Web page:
Production Blog

The Web of Work

Pam Smith
By  Pam Smith , Crops Technology Editor
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This spider set up housekeeping in a soybean field, gathering in the harvest dust and creating a reminder to slow down and admire our work. (DTN photo by Pamela Smith)

DECATUR, Illinois (DTN) -- Fall has always been my favorite season, but this harvest caught me off guard. The 2015 crop year seems to have evaporated between the wet spring and the dry days of August and September.

The fields are all but stripped of crops in my area. Much of the tillage is complete. Dry fertilizer rigs have been flying across the countryside. Tiling machines are tunneling their way to remedy wet holes and I've seen more than a few green fields of volunteer corn providing a green contrast to the golden stubble. I'm already working on articles that try to assess what it means to 2016 agronomics. Gulp.

When I look back over the past season several things stand out. Waterhemp ran rampant to the point that we saw weed chopping crews in central Illinois. Weather issues brought nitrogen losses and rapid dry down of the corn crop. Yet, we recorded some of the highest individual field yields ever during the Midwest Pro Farmer Crop Tour. Uncertainties over availability and import approvals of new genetically engineered agronomic traits persist.

Still, my most memorable day of the 2015 season happened recently in Aaron Rients' soybean field near Flanagan, Illinois. I was there to grab a few harvest shots when a corn devil kicked up in the adjoining field. This mini tornado of corn confetti seemed a perfect metaphor for my swirling thoughts. Where did the season go? Did my words and coverage grasp the importance of this year? What did we learn? What crop conditions we saw in 2015 have bearing on 2016?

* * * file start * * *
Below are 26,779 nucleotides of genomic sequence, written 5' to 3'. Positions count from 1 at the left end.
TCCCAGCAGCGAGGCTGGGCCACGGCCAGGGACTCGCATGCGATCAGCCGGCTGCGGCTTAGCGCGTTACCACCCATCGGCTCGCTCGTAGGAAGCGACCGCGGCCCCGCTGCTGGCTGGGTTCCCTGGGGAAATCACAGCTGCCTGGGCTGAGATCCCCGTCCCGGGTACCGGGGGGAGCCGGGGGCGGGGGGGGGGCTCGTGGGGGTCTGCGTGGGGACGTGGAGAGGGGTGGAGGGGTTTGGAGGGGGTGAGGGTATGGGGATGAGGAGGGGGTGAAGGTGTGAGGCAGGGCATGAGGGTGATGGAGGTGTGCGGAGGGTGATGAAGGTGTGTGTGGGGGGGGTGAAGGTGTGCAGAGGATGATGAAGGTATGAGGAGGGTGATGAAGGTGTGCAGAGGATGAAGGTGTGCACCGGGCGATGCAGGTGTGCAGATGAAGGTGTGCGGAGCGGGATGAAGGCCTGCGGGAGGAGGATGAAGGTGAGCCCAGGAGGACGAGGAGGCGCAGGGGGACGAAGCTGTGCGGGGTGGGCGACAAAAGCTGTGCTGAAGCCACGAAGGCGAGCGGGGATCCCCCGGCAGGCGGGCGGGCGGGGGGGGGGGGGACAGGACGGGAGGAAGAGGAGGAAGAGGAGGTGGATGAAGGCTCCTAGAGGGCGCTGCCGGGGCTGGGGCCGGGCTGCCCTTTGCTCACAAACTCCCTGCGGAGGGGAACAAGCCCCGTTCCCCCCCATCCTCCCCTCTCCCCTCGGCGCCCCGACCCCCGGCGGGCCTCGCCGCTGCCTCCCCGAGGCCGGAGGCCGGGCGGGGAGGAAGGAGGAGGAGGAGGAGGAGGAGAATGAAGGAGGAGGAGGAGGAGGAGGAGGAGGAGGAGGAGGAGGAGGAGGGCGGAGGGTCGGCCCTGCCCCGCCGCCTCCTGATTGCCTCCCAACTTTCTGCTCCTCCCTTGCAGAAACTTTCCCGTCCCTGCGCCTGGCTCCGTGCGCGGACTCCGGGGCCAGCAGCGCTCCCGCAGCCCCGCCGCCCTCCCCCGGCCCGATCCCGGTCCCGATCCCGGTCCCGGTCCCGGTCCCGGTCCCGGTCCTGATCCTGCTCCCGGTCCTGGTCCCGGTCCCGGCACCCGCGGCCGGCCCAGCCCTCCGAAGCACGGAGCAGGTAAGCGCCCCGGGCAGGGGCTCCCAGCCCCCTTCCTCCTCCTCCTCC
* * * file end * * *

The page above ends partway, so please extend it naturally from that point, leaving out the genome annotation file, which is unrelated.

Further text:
I watched a corn leaf ribbon separate from the whirlwind to float aloft with no particular destination -- as if a witty tweet among the many serious articles yet to be written.

Then, Rients called me to the side of the combine where he'd found a spider's work intricately laced between the soybean plants. Dust detailed each thread and the beauty of it made us stop.

Every so often something comes along to remind me how lucky we are to be in agriculture and surrounded by so much beauty. It's easy to get caught up in the web of work, but important not to lose the wonder.

Pamela Smith can be reached at



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